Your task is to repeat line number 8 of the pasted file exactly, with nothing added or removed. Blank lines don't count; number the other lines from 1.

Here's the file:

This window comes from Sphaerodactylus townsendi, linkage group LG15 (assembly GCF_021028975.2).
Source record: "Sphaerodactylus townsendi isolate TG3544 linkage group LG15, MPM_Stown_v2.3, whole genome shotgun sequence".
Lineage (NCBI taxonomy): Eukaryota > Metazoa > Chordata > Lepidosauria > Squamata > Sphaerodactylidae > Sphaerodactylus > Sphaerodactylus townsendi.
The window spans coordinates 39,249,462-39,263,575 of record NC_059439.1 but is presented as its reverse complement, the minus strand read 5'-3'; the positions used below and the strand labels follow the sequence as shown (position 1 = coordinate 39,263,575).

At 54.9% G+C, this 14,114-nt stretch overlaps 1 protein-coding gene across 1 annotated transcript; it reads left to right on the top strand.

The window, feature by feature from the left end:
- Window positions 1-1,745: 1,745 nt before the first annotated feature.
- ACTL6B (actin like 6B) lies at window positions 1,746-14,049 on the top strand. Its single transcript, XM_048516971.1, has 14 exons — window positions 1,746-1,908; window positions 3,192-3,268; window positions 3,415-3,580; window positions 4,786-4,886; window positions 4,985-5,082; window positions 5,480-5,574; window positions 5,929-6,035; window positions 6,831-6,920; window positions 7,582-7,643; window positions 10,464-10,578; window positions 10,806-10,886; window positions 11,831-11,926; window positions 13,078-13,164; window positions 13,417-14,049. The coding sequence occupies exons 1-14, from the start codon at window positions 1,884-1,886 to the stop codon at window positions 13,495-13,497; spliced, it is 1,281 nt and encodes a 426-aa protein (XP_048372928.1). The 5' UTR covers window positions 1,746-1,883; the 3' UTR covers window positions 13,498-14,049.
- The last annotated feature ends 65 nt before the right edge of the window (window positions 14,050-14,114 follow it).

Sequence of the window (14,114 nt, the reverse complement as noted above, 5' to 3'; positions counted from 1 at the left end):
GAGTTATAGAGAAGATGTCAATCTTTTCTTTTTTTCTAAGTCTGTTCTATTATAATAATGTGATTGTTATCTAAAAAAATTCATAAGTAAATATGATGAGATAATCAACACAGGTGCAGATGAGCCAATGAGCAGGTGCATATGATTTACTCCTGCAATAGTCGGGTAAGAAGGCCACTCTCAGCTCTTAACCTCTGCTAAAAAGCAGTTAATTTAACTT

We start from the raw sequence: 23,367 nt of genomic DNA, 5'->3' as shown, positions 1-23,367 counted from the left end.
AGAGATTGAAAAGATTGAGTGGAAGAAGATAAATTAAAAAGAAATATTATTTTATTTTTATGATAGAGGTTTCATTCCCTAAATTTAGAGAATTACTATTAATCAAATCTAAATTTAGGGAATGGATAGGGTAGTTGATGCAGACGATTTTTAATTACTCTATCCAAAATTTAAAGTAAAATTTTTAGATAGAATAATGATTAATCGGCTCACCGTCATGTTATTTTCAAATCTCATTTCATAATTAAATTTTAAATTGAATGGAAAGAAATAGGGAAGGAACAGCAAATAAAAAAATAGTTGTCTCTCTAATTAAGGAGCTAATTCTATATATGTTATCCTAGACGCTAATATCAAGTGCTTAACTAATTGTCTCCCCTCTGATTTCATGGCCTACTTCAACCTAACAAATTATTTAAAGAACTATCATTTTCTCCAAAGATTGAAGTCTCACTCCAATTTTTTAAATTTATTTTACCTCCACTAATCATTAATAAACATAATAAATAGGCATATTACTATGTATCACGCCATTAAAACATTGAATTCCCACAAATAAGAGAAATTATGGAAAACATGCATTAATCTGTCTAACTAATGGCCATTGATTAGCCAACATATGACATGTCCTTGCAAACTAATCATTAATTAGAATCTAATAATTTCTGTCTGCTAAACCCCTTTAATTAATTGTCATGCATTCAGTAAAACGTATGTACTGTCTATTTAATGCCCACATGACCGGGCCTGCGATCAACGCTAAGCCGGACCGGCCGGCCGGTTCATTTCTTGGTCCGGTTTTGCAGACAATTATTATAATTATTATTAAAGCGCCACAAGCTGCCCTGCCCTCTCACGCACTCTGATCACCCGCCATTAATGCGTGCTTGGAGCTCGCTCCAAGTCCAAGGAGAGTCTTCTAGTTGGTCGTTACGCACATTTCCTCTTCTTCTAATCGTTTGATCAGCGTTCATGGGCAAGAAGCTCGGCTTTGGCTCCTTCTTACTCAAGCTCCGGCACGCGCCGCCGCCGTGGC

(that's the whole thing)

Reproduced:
- ACTL6B (actin like 6B) lies at window positions 1,746-14,049 on the top strand. Its single transcript, XM_048516971.1, has 14 exons — window positions 1,746-1,908; window positions 3,192-3,268; window positions 3,415-3,580; window positions 4,786-4,886; window positions 4,985-5,082; window positions 5,480-5,574; window positions 5,929-6,035; window positions 6,831-6,920; window positions 7,582-7,643; window positions 10,464-10,578; window positions 10,806-10,886; window positions 11,831-11,926; window positions 13,078-13,164; window positions 13,417-14,049. The coding sequence occupies exons 1-14, from the start codon at window positions 1,884-1,886 to the stop codon at window positions 13,495-13,497; spliced, it is 1,281 nt and encodes a 426-aa protein (XP_048372928.1). The 5' UTR covers window positions 1,746-1,883; the 3' UTR covers window positions 13,498-14,049.